No Valentine. Though Windy took me
to the Grange last night. Mrs Foster
frowns when that cowboy whistles.
Lucky for me, all the girls like to dance.
Wind from the northwest, cold and thick.
Snow by dusk. Storms approach like flocks
of swords. Summer Lake, an open wound.
The wind never lets up.
Last night, I tossed and turned. Tried
not to touch myself when the sleet came.
But June, ranch hand from Silver Lake,
fine red hair and gentle hands…
She found me in a sweat, entered my shack
through a trapdoor to a feverish dream.
I want a home with good bones, a bungalow
from the 1920s with mahogany columns and
beaded wainscoting in the parlor.
I want maple floors well worn from years of
children’s slippers, lath plaster, and an attic
where boys hid airline liquor and pinups.
I want a home with catacombs for walls,
where the man of the house once stashed
his mistress’s many perfumed letters.
I want an oak front door with leaded glass
transom, and a warped front porch, which
when walked across feels like sailing drunk.
I want hand-hewn siding and a porch swing
with braided ropes that creak to the cadence
of my daydreams. I’d swing there for hours,
Sipping bourbon, spitting tobacco, squinting
across the way toward the neighbor lady’s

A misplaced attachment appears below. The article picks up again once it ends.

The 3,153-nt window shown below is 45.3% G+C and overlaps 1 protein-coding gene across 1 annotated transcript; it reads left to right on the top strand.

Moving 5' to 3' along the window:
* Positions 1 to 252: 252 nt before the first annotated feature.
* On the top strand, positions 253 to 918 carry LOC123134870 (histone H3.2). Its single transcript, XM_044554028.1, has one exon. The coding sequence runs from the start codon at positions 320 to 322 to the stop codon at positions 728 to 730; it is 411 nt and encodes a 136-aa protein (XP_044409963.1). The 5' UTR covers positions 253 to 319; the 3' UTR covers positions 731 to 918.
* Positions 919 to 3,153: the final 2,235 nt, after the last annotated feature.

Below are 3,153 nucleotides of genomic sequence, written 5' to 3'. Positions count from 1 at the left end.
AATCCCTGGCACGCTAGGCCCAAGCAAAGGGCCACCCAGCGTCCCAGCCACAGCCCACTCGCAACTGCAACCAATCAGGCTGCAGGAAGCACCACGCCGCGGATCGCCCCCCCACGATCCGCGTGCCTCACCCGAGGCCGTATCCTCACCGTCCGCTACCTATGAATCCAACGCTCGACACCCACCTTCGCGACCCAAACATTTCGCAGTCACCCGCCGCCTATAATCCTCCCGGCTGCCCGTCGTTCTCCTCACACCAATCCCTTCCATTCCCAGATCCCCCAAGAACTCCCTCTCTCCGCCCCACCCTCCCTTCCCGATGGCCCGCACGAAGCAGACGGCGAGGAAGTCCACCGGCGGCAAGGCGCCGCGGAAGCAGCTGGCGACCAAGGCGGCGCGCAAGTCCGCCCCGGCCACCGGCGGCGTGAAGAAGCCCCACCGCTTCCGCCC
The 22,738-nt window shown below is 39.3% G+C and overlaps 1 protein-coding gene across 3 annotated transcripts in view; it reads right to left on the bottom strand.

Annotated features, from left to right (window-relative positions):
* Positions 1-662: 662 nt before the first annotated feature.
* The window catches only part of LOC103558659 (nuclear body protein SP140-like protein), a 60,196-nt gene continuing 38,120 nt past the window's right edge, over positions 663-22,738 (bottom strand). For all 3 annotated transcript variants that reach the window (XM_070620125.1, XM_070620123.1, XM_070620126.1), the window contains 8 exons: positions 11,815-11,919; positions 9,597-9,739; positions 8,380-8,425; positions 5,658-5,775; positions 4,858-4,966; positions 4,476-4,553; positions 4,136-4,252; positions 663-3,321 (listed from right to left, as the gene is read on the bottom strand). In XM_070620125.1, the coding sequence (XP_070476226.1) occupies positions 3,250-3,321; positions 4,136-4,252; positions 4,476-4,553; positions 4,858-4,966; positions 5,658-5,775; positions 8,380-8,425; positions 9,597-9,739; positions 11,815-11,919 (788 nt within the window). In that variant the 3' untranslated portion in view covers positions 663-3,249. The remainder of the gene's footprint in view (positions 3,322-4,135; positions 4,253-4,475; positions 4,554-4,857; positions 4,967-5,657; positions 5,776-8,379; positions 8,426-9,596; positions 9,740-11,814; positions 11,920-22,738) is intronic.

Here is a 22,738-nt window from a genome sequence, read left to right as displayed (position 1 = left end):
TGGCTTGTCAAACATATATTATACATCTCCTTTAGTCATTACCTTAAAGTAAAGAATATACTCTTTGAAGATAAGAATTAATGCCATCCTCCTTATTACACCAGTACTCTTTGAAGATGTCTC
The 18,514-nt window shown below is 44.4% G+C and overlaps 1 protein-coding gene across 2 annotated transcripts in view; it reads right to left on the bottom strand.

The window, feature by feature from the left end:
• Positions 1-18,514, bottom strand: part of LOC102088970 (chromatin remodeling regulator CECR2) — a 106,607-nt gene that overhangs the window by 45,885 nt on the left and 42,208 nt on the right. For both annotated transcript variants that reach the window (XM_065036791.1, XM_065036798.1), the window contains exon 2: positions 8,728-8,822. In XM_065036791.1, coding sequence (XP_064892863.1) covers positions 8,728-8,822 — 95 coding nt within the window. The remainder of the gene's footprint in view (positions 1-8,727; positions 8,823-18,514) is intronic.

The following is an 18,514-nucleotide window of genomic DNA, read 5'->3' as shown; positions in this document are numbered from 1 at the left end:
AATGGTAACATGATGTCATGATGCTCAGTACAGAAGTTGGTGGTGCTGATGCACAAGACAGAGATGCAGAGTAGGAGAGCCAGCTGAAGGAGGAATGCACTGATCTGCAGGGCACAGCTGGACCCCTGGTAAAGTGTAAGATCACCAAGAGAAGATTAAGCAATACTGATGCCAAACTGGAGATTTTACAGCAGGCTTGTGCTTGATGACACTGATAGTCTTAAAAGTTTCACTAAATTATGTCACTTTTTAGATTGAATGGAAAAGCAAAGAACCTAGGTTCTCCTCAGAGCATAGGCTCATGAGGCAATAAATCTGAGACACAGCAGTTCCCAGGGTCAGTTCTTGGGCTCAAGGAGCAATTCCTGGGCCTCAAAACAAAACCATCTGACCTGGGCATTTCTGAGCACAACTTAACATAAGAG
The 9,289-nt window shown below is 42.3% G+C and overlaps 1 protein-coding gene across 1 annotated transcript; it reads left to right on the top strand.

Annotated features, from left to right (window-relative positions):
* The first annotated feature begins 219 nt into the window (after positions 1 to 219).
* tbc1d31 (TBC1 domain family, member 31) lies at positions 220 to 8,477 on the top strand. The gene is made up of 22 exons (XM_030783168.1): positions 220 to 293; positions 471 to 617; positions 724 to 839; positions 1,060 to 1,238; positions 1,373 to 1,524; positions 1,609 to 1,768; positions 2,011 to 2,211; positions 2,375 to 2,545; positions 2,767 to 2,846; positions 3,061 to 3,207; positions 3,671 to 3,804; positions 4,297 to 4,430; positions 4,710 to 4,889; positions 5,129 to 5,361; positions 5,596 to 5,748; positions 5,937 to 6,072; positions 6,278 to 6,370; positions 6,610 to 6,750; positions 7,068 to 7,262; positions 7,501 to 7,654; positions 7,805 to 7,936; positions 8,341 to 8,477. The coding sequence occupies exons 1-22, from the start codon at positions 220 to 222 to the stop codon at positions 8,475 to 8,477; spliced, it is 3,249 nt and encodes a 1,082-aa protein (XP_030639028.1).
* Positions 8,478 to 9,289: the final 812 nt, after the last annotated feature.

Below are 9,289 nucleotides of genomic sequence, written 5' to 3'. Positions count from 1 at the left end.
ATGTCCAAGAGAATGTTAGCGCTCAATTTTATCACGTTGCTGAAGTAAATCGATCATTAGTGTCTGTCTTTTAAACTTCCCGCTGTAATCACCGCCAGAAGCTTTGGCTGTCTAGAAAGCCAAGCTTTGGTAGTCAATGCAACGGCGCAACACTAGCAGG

upstairs bedroom window—
Then I’d raise my glass, the sun sinking
through it, and watch the last of the day
slowly undress those whitewashed spindles—
The afterglow of history gently revealed
on the many fine weather-worn bones
of my good home.
Full Lunar Eclipse, 1928
Windy left without a wink. His truck snaked north
along the stage route, left pumice stains, red plumes
on the bruised horizon. Hell-bent for a girl in Bend
whose father owns a mill, June says…
I scrub the griddle with Borax and gravel, so hard
my knuckles bleed. Beyond this hovel, dust devils
drill the onion flats, and the last of the geese
lift off from what’s left of Summer Lake.
Crazy-cracks riddle the playa. A drought they say.
All the women, but the sharecroppers’ daughters,
and a few teachers who’ve found better jobs,
will be wives by July. What am I going to do?
June leans forward, touches my wrist, says,
Follow your heart.